United Nations Considers Cannabis as Medicine; Removes Cannabis from Schedule In Historic Decision

Removing from Schedule IV Will Have Far Reaching Impact on Medical Cannabis Patients Around the World

Washington, DC -- Today, a historic decision by the United Nations Commission on Narcotic Drugs (CND) was made when it adopted the World Health Organization’s (WHO) recommendations to remove cannabis and its resin from Schedule IV under the UN Single Convention on Narcotic Drugs of 1961, with the United States voting for the deletion from Schedule IV. A total of 27 countries voted in favor of removal from Schedule IV, 25 countries voted against, and one country abstained from voting (Ukraine). The Schedule IV placement is intended for drugs that are dangerous and lack therapeutic importance. 

Americans for Safe Access (ASA) and its program, the International Medical Cannabis Patients Coalition (IMCPC), has been fighting to reschedule cannabis at the United Nations for over a decade and even created their own critical review in 2016 that was delivered to the UN, which helped prompt the Expert Committee on Drug Dependence (ECDD) to begin their pre-review process to look at the science and policies related to medical cannabis. 

After much pressure, the independent, scientific advisory body to the WHO, the ECDD, was able to conduct a rigorous, evidence-based, and multi-year review of cannabis and its resin that ultimately determined that the WHO should recommend to the CND that they be removed from Schedule IV. This decision will now put much needed pressure on the United States government to reschedule cannabis from the very outdated Control Substances Act, which does not recognize the difference between medical and recreational use of cannabis.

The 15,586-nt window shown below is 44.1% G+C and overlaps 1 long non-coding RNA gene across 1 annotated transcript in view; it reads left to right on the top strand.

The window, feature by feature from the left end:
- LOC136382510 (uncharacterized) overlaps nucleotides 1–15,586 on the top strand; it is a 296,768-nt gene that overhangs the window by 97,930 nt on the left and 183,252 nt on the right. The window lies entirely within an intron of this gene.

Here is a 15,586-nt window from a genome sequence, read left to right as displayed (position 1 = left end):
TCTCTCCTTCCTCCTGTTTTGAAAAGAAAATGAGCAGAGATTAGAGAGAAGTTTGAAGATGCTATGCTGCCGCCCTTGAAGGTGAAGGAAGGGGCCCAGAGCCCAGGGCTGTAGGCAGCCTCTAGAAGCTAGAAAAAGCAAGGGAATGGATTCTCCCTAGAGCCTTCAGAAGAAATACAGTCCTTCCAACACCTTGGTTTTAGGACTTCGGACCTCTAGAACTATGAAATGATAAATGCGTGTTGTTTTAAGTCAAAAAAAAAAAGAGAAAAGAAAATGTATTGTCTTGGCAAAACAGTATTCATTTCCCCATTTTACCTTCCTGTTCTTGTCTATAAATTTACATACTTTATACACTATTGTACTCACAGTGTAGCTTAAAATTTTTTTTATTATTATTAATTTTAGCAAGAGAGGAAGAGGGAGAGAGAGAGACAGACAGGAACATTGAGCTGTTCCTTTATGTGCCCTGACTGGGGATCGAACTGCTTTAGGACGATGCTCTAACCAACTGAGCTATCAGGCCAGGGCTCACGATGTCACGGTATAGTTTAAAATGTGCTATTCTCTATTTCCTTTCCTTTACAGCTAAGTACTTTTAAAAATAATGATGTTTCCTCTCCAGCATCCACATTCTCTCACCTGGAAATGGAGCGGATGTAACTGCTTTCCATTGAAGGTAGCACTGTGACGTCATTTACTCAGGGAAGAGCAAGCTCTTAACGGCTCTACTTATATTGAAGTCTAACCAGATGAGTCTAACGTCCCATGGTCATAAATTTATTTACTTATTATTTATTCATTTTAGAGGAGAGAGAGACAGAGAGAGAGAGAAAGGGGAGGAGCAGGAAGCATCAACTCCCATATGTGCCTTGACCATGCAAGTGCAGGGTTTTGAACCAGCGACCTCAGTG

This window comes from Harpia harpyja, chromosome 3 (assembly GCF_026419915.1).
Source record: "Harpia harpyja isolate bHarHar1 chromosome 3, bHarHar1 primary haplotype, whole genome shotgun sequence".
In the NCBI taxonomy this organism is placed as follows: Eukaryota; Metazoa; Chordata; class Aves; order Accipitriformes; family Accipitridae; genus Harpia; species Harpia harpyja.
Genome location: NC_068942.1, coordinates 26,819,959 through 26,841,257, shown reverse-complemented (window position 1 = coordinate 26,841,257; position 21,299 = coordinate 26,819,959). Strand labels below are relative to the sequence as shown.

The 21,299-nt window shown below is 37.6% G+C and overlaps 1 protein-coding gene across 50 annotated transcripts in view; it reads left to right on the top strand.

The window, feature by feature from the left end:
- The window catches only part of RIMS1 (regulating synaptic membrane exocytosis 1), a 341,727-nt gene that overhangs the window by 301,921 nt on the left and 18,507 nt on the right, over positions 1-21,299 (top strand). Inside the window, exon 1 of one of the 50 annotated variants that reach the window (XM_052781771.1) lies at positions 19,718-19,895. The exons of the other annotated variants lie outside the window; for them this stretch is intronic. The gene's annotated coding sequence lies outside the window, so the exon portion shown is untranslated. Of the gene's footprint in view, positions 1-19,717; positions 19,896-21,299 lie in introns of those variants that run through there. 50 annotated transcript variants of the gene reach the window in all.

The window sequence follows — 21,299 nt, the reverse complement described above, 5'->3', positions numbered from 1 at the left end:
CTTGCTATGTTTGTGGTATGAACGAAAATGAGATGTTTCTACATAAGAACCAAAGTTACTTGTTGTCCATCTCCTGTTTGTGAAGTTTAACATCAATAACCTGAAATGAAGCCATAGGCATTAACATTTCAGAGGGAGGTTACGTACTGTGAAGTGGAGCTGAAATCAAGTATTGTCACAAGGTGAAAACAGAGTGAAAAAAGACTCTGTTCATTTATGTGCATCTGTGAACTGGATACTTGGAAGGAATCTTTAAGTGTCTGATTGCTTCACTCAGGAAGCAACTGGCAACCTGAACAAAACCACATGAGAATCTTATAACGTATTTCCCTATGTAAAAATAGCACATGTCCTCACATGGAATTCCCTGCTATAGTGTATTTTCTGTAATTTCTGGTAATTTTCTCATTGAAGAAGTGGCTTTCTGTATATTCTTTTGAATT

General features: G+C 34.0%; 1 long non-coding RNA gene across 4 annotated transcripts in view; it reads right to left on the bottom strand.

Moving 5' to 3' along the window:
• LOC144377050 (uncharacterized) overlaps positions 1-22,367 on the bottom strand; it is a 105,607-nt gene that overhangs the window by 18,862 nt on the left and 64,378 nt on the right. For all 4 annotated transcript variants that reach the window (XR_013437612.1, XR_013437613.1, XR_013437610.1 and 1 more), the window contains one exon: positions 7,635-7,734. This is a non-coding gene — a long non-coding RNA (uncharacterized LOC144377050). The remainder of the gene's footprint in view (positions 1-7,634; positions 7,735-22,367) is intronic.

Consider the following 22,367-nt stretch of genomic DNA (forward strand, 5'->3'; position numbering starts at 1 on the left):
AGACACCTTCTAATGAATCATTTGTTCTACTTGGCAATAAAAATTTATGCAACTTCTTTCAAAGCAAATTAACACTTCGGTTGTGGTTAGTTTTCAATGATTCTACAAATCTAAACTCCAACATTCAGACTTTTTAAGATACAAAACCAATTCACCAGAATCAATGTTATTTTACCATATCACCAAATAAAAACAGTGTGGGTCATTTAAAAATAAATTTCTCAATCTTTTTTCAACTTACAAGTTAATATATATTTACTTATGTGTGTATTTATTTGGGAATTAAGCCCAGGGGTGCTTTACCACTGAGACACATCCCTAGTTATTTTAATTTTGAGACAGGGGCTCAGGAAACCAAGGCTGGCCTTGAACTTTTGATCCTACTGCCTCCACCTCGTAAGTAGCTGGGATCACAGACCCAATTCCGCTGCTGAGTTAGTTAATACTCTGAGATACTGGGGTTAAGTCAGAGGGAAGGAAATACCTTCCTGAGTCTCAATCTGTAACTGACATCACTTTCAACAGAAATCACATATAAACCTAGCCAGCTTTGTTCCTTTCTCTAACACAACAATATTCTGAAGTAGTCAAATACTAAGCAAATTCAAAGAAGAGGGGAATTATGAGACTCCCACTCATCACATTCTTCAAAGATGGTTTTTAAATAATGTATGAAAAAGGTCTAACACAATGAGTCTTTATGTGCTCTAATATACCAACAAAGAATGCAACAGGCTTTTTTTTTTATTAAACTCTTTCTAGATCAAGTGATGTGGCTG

“After six decades since its placement into the strictest international category, and three years of review, the UN has finally made the decision to recognize the therapeutic value of cannabis. This is a momentous occasion for cannabis advocates everywhere who have been fighting for this change for many years. 

“The placement of cannabis and its resin in Schedule IV was outdated, not based on scientific evidence, and harmful to the millions of patients around the world who use it for therapeutic purposes. 

“The WHO’s function is to give us scientific guidance, and countries that voted against the WHO’s recommendations are playing politics instead of using rational policy,” said Steph Sherer, president and founder of Americans for Safe Access and the International Medical Cannabis Patients Coalition

The adoption of this recommendation by the CND has far and wide implications for medical cannabis patients in the United States and around the world:

  • Countries will now allow more research of cannabis for medical use.
  • Countries that have not yet provided access to medical cannabis will no longer be able to use this archaic Scheduling as an excuse to block medical cannabis reform.
  • Countries can finally work to move past some of the harms inflicted on medical cannabis patients, including incarceration, fines, and negative stigma.

The CND is made up of 53 member countries and is responsible for implementing international drug control treaties as well as the scheduling of drugs. The CND is supposed to base these decisions on recommendations from the WHO. In January 2019, the WHO determined, as one of the recommendations, that cannabis and cannabis resin should be removed from Schedule IV of the Single Convention.